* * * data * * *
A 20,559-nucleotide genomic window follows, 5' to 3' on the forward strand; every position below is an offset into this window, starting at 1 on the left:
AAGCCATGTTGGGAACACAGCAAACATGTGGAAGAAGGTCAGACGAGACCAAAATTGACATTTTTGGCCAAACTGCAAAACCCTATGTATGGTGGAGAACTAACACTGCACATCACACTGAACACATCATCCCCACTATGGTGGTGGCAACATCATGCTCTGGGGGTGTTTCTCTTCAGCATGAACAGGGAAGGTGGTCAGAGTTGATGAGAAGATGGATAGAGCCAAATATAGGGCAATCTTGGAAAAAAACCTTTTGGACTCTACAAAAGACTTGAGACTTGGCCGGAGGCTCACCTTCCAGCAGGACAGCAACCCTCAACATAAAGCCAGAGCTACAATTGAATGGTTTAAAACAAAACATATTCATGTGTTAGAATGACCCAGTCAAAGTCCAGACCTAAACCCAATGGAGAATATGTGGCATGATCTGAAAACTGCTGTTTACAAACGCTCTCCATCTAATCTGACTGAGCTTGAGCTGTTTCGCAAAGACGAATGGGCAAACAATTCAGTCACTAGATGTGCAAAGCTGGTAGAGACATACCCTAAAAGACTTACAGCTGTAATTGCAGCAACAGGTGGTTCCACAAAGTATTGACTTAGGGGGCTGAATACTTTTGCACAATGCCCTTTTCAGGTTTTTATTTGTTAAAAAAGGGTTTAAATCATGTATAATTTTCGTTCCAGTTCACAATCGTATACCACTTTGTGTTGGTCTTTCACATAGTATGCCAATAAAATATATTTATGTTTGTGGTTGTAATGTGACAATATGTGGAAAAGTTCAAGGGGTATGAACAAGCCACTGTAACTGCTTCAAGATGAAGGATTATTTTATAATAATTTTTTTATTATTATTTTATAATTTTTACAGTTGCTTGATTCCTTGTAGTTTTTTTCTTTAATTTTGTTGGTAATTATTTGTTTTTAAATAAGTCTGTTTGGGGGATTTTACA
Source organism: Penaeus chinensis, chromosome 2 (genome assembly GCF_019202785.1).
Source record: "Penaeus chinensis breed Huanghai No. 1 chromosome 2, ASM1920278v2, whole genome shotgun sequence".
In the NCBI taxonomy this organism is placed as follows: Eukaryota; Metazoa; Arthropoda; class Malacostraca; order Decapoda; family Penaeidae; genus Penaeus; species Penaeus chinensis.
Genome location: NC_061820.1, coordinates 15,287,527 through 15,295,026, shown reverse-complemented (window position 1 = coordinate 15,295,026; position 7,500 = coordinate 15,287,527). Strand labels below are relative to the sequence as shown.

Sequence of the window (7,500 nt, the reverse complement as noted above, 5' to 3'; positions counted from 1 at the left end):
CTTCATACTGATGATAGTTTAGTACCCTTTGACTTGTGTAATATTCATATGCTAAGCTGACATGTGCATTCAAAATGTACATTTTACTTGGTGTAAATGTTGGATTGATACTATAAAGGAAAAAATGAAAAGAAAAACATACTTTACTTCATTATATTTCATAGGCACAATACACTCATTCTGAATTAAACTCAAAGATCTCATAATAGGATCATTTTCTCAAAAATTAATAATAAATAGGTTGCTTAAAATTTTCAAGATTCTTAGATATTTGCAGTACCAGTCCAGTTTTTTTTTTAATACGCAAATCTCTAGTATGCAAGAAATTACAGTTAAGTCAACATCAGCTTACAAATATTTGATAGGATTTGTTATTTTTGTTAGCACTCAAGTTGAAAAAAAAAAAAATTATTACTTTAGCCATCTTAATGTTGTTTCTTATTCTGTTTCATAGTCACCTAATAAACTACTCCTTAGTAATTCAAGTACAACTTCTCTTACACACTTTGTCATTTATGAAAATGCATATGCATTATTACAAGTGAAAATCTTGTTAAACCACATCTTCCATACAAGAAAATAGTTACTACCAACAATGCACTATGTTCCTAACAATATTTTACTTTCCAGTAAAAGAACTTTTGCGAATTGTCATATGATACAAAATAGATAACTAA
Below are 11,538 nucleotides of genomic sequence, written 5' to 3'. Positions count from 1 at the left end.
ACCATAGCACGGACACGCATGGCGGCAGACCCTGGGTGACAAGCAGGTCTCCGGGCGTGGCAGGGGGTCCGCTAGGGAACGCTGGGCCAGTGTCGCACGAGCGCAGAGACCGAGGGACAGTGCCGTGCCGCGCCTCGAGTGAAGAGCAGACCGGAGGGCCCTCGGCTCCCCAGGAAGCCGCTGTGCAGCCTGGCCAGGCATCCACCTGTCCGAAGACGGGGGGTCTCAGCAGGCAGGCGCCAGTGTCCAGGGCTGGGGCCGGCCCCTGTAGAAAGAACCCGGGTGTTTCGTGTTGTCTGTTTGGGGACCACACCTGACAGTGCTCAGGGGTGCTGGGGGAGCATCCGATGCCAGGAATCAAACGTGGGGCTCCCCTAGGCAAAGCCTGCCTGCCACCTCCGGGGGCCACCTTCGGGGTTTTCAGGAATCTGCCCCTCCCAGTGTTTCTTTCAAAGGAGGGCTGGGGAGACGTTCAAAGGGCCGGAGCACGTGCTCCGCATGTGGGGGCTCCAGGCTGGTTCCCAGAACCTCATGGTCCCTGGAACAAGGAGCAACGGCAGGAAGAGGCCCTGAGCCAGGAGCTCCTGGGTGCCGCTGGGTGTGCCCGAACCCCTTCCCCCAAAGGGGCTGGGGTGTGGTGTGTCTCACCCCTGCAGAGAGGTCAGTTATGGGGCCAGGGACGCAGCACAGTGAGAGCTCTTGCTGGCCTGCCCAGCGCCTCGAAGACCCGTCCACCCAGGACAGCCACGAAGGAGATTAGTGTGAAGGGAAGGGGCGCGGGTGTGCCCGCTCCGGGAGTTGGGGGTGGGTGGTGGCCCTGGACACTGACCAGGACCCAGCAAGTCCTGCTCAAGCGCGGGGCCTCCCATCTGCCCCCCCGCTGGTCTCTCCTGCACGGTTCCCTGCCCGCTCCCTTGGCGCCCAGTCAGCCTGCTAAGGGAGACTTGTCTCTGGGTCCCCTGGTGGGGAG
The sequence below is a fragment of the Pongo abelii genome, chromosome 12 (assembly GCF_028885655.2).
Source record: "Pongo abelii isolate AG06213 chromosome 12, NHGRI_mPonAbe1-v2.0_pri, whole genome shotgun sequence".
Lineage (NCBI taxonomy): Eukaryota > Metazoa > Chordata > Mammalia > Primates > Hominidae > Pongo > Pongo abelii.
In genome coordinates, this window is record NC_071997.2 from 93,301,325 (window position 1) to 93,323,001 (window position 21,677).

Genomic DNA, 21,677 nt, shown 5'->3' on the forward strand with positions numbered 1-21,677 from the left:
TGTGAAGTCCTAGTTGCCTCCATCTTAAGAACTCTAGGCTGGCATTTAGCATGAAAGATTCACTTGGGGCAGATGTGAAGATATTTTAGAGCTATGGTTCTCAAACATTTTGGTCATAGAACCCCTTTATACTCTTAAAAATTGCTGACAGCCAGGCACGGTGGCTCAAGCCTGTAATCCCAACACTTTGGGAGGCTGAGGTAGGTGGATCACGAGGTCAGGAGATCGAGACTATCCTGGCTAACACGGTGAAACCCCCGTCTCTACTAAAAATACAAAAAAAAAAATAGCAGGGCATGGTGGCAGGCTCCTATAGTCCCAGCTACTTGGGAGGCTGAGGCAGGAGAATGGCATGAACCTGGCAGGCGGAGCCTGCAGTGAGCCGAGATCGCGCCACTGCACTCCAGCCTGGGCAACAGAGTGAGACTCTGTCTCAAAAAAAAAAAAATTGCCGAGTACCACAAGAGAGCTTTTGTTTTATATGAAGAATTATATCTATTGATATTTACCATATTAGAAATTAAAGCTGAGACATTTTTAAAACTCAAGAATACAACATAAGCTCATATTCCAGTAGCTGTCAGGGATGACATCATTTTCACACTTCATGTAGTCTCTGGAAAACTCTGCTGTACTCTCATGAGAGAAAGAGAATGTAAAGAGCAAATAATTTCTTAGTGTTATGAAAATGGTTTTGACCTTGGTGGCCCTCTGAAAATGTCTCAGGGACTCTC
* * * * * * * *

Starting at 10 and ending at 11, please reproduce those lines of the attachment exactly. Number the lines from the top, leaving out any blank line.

ACCATAGCACGGACACGCATGGCGGCAGACCCTGGGTGACAAGCAGGTCTCCGGGCGTGGCAGGGGGTCCGCTAGGGAACGCTGGGCCAGTGTCGCACGAGCGCAGAGACCGAGGGACAGTGCCGTGCCGCGCCTCGAGTGAAGAGCAGACCGGAGGGCCCTCGGCTCCCCAGGAAGCCGCTGTGCAGCCTGGCCAGGCATCCACCTGTCCGAAGACGGGGGGTCTCAGCAGGCAGGCGCCAGTGTCCAGGGCTGGGGCCGGCCCCTGTAGAAAGAACCCGGGTGTTTCGTGTTGTCTGTTTGGGGACCACACCTGACAGTGCTCAGGGGTGCTGGGGGAGCATCCGATGCCAGGAATCAAACGTGGGGCTCCCCTAGGCAAAGCCTGCCTGCCACCTCCGGGGGCCACCTTCGGGGTTTTCAGGAATCTGCCCCTCCCAGTGTTTCTTTCAAAGGAGGGCTGGGGAGACGTTCAAAGGGCCGGAGCACGTGCTCCGCATGTGGGGGCTCCAGGCTGGTTCCCAGAACCTCATGGTCCCTGGAACAAGGAGCAACGGCAGGAAGAGGCCCTGAGCCAGGAGCTCCTGGGTGCCGCTGGGTGTGCCCGAACCCCTTCCCCCAAAGGGGCTGGGGTGTGGTGTGTCTCACCCCTGCAGAGAGGTCAGTTATGGGGCCAGGGACGCAGCACAGTGAGAGCTCTTGCTGGCCTGCCCAGCGCCTCGAAGACCCGTCCACCCAGGACAGCCACGAAGGAGATTAGTGTGAAGGGAAGGGGCGCGGGTGTGCCCGCTCCGGGAGTTGGGGGTGGGTGGTGGCCCTGGACACTGACCAGGACCCAGCAAGTCCTGCTCAAGCGCGGGGCCTCCCATCTGCCCCCCCGCTGGTCTCTCCTGCACGGTTCCCTGCCCGCTCCCTTGGCGCCCAGTCAGCCTGCTAAGGGAGACTTGTCTCTGGGTCCCCTGGTGGGGAG
The sequence below is a fragment of the Pongo abelii genome, chromosome 12 (assembly GCF_028885655.2).